Crowdfunding is currently in the incipient stages of development. The behavior and actions of the founders strongly amplify several essential factors such as project quality and founder credibility. These factors could help attract more potential backers and increase the success ratio of crowdfunding. Hornuf and Schwienbacher [16] examined German crowdfunding platforms and concluded that backers react to the information provided by the project founder and contribute more if the founder uses more valuable signals. One of the signals that could assist in achieving success is the use of media, such as video and images, through which the founder can communicate about the qualities of the product and stages of development [11]. Ahlers et al. [17] found that the creators used project pitches that consist of information regarding the project and product development, in the form of videos, text, images, product demo, and used external links for further information. Such pitches are used to convey signals aimed at resolving the pervasive information asymmetry among them and motivates potential backers to finance the project.
Oba et al. [8] examined the relationship between platform reputation and the success of the project under the premise of value co-creation and information asymmetry. This explains what contributes to the success or failure of a project. They concluded that platform reputation, project quality, and entrepreneurial capacity of the project owners are strongly related with the success of a project. Vulkan et al. [18] found that initiating a project with strong determination is an important determinant for project success. Agrawal et al. [19] reported that members from family and peer group tend to contribute at initial stages and react slowly to other investors’ decisions because they encounter low levels of information asymmetry compared to unknown finance providers. Besides this, other numerous studies also identify the problems caused by information asymmetry between founders and potential backers in crowdfunding settings [16,20,21,22].
The projects include video and image interpretation so as to show the development of the project and thus fulfilling the minimum preparation needed for the crowdfunding [20]. According to Bi et al. [23], projects having a video should be “a clear signal of minimum preparation” which leads towards a greater chance of success. The framework presented by Chen el al. [24] followed by Mollick [20] addresses the impact of quality preparation in motivating backers to finance new ventures. He confirmed that project quality signals significantly increase the chances of success.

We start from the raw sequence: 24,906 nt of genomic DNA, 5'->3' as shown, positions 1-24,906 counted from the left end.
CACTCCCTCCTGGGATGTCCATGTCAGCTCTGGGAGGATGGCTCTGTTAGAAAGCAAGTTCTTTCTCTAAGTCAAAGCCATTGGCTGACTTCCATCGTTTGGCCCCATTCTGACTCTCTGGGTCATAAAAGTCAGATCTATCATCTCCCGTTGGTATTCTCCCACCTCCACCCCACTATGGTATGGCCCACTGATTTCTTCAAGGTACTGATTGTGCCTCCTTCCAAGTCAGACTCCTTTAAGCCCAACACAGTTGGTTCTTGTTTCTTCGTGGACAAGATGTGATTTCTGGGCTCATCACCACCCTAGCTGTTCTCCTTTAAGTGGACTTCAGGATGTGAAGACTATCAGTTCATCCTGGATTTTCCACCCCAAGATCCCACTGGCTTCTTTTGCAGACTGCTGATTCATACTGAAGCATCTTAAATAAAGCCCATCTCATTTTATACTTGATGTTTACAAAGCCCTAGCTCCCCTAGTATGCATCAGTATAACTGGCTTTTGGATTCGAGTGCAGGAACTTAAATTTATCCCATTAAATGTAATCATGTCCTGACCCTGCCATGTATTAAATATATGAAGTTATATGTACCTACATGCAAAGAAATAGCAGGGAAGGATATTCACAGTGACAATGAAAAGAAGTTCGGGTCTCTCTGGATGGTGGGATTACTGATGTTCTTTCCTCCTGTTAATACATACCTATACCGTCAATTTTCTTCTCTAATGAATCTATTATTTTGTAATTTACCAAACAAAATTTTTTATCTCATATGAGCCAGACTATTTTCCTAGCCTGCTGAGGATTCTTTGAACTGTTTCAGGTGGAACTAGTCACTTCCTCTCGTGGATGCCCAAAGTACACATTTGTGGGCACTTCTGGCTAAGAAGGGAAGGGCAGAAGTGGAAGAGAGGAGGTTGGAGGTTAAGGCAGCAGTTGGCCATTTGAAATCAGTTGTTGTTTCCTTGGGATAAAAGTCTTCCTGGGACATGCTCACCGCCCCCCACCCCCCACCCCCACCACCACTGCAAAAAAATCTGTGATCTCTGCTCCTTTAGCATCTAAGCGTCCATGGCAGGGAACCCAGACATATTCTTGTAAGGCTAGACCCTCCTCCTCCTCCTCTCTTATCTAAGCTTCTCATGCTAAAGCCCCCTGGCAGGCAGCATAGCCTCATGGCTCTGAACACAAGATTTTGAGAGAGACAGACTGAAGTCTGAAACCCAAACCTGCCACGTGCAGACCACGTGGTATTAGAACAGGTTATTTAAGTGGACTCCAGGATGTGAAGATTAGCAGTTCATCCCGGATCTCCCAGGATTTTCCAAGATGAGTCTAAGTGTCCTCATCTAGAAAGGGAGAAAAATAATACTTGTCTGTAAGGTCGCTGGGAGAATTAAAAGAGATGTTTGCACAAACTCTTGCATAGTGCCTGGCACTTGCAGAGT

Founder credibility and project quality are the two unique characteristics of start-ups. Such features act as potent signals for new start-up firms [25]. The potential backers mostly rely on the observable attributes of the start-up because detailed information about new start-ups is usually lacking [26]. Courtney et al. [11] suggested that crowdfunding experience differs from one founder to another. To evaluate the quality of the existing project, a potential backer can draw a meaningful inference by exploring the founders’ past success. If the founder has more experience in managing and floating successful projects through crowdfunding, then backers strongly believe in the founders’ credibility.
This study advances the models proposed by Courtney et al. [11] and Ngoc [25]. Courtney et al. claimed that large datasets (i.e., 267,295 projects) could make it hard to reach results that isolate the role of media. In such cases, measuring media as a strong signal is somehow imperfect to showcase a convincing performance. Whereas Ngoc argued that including a founder’s quality indicator that reflects his/her past success reduces information asymmetry and stimulates confidence among backers. However, this does not apply to the reward-based crowdfunding model due to its low-risk nature and the fact that a product is the sole motive in reward-based crowdfunding. Given these conditions, our model incorporates the role of media and founder’s past success by taking a sample size of 13,877 projects from a reward-based crowdfunding market, which seems more reasonable in comparison to a sample of 267,295 to test the role of media and founder’s past success in mitigating the problem of information asymmetry and making it an acceptable signal.